The warming of our planet’s atmosphere is old news and we know that it’s affecting waters as well but it looks like lakes are getting warmer than oceans.
- Water temperature affects the habitat of fish
- Water temperature is rising each decade with more the half a degree
- Lake Superior is one of the most rapidly warming lakes
Yes, we talk again about global warming. The reason is obvious – this is by far the most pressing issue of the world at the moment. This and, of course, terrorism. But while terrorism is threatening to end people’s lives, global warming threats to end the world’s life.
The changing of our planet’s climate means first of all, a change in temperature. And the change in temperature can have a great impact on the environment – plants, animals and eventually, people. The fact that glaciers are melting doesn’t only threat to flood the continents or make the Earth wobble on its own axis, but it means that life forms living in the water will be greatly affected.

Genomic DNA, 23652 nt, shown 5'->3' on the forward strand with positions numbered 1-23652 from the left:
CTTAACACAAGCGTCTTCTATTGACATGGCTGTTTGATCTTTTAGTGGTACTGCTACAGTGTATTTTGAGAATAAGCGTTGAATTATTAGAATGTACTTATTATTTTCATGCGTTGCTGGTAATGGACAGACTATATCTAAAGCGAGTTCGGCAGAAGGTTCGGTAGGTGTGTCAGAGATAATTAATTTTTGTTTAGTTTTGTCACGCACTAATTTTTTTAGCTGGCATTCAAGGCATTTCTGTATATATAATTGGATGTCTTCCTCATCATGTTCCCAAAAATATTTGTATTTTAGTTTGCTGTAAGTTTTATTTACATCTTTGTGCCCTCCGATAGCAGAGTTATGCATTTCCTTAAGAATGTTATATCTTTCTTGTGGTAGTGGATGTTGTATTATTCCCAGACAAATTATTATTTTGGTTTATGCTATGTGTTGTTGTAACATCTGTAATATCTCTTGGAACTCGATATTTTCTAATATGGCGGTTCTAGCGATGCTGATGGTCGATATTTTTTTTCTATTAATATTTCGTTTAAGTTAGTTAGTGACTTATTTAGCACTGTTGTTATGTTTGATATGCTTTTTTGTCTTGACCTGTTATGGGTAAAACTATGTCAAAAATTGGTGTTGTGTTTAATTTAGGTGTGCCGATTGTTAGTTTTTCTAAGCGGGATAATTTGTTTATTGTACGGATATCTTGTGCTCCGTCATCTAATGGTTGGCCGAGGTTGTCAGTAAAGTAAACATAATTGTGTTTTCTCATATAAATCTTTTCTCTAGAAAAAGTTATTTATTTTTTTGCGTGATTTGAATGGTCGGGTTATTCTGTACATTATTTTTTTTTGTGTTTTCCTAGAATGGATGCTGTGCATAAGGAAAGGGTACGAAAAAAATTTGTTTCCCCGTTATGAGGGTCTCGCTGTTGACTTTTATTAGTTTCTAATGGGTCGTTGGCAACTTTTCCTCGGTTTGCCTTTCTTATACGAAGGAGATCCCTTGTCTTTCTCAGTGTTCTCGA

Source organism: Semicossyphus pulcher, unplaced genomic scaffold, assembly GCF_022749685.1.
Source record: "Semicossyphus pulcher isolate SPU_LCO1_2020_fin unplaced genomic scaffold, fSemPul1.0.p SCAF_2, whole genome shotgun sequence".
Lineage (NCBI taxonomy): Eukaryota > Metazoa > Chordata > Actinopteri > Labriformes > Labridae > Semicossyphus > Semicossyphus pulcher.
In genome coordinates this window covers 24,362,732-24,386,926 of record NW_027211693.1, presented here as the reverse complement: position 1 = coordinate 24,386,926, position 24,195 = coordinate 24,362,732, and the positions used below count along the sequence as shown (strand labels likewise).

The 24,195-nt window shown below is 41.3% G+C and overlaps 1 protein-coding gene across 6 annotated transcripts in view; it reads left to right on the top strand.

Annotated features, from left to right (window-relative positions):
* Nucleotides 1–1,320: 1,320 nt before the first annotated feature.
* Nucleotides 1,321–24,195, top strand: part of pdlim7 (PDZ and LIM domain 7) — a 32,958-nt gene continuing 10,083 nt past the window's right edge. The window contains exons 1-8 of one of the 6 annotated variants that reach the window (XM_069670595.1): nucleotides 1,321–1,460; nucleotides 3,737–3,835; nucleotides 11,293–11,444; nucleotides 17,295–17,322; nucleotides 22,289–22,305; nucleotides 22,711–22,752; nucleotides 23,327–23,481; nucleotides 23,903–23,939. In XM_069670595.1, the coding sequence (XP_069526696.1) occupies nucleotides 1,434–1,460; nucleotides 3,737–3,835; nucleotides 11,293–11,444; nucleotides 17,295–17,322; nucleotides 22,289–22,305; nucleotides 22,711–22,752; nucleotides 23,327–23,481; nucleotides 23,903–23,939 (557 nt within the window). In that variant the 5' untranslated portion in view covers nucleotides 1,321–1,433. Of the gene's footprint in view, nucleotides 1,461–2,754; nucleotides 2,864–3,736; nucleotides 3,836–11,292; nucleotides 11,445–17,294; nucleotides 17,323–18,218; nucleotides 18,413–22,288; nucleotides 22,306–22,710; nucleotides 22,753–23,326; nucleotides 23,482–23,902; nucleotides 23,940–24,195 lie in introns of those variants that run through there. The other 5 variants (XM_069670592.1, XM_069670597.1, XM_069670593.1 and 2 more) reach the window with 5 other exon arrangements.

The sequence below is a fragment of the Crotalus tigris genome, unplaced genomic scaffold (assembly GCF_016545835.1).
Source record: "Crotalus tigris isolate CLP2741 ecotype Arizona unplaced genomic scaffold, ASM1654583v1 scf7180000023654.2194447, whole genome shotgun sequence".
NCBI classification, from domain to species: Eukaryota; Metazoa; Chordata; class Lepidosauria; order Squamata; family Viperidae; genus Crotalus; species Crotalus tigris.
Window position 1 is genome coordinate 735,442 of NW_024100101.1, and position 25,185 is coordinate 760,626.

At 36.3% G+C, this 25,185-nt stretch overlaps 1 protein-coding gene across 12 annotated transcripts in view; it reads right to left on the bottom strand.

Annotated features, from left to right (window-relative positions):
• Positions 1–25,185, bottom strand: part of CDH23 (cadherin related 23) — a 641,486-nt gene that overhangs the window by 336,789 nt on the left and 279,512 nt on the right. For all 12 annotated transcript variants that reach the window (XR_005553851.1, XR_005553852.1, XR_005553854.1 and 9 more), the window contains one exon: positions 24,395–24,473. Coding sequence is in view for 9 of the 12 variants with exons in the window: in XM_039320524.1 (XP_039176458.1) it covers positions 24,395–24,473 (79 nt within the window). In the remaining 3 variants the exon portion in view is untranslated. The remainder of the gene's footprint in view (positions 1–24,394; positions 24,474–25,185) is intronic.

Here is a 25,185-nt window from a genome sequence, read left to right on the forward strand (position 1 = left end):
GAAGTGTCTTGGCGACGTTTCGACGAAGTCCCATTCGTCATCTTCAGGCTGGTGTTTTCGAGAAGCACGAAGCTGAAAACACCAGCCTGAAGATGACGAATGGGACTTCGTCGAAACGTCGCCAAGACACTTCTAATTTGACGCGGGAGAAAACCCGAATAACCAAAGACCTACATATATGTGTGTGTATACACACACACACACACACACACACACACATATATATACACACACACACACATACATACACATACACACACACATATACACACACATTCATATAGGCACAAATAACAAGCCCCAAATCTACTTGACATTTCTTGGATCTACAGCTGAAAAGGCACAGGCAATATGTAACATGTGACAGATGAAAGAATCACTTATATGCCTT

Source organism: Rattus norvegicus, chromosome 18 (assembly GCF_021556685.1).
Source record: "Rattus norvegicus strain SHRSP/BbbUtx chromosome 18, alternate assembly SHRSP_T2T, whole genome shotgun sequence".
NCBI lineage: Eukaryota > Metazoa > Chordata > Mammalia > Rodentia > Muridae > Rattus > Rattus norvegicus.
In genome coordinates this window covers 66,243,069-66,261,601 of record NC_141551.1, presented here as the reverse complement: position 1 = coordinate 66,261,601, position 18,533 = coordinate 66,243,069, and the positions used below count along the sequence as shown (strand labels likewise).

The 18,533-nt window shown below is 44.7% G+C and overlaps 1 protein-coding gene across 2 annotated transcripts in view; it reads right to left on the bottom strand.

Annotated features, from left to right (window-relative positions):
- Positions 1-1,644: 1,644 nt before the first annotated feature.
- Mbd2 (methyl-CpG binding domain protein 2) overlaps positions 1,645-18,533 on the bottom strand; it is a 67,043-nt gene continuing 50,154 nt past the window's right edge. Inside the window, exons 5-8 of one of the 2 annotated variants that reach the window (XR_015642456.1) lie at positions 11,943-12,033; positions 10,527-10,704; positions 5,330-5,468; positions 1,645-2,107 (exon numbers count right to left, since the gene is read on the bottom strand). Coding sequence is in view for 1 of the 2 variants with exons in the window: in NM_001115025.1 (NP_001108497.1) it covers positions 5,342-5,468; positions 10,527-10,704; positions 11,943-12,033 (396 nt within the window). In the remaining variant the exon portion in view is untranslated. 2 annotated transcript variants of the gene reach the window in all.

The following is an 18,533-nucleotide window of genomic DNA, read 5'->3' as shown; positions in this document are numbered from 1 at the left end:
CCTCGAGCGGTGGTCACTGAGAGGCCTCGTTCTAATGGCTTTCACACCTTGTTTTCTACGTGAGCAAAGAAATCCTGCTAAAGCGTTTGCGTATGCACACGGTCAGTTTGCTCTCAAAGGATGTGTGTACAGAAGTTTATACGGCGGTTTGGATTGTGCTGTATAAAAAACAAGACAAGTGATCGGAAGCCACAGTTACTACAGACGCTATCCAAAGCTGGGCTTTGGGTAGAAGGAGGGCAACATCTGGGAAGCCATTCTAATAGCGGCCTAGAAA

For example, if we take the first thing that comes to mind when we think about water, fish are going to suffer from the change in temperature. Their habitats will be disrupted and some of them will have to ‘migrate’ and find new homes that have a more suitable temperature for their way of living. But what happens when there is no such place anymore and waters get simply too warm for any creature to survive?
According to research, the water in lakes is rising in temperature faster than the water in oceans and faster than the atmosphere’s temperature. The study was funded by the National Science Foundation together with NASA and found that lakes are warming about 0.6 degrees per decade.
Although it’s more difficult for us to understand how dangerous this is as half a degree seems like nothing, the life of plants and animals is affected. Some types of algae that are poisonous find the new climate favorable for blooming and intoxicating the waters.
The study had 235 lakes as subjects and one of the most rapidly warming lakes was Lake Superior. The water temperature of this lake has risen 4 degrees from 1979 to 2007. Although, it will still remain cold for a very long time, the fact that the water is warming up gives us an idea of how fast global warming is happening.
The reason why lakes are better indicators of climate change is that while the atmosphere’s temperature is fluctuating, the temperature in lakes is quite stable so it takes a lot more to change it.
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